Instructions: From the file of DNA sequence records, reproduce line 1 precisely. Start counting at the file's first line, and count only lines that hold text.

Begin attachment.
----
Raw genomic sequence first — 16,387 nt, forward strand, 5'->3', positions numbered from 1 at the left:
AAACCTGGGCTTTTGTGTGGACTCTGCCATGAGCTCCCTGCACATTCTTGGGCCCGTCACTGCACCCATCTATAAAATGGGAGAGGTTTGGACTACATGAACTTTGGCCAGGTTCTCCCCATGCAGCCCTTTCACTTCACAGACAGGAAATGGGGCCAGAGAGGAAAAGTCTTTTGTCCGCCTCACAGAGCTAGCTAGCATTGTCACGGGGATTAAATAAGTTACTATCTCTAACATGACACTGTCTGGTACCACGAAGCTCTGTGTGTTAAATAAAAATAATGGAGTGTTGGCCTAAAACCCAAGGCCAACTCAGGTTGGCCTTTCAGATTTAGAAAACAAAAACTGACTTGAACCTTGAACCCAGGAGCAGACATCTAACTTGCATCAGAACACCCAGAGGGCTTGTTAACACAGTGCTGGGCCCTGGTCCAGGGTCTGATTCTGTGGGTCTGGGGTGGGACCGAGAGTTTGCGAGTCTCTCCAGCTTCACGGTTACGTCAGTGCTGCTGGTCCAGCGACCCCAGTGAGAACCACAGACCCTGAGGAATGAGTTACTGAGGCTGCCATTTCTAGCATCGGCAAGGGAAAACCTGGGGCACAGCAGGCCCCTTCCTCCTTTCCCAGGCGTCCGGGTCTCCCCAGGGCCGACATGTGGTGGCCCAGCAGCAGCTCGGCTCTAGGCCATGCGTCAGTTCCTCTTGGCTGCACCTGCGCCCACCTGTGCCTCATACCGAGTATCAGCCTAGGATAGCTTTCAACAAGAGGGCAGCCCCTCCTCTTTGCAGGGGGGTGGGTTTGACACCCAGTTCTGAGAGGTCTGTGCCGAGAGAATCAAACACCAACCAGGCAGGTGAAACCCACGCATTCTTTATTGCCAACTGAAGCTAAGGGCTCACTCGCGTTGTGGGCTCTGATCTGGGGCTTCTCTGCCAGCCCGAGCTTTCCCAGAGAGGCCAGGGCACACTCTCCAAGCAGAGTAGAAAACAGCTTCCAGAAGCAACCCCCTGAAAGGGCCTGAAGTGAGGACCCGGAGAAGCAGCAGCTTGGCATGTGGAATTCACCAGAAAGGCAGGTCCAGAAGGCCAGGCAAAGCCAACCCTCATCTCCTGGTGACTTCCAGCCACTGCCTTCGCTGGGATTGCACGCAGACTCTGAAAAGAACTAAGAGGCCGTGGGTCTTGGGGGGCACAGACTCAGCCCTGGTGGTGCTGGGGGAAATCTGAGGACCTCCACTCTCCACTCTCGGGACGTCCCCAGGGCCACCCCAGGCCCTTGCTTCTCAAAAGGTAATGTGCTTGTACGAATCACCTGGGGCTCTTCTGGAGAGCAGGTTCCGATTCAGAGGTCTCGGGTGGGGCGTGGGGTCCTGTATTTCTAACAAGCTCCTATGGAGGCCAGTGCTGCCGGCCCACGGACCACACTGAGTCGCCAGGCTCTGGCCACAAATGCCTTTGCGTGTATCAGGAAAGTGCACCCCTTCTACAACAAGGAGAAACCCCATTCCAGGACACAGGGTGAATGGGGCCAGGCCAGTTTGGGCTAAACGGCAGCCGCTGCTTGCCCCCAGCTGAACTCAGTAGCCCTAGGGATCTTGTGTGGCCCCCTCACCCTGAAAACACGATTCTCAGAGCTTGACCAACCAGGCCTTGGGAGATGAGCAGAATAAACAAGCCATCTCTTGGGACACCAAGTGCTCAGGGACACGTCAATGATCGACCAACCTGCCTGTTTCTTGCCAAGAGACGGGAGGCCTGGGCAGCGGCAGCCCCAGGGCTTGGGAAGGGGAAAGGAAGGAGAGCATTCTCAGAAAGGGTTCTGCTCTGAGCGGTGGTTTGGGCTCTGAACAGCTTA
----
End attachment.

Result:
Raw genomic sequence first — 16,387 nt, forward strand, 5'->3', positions numbered from 1 at the left: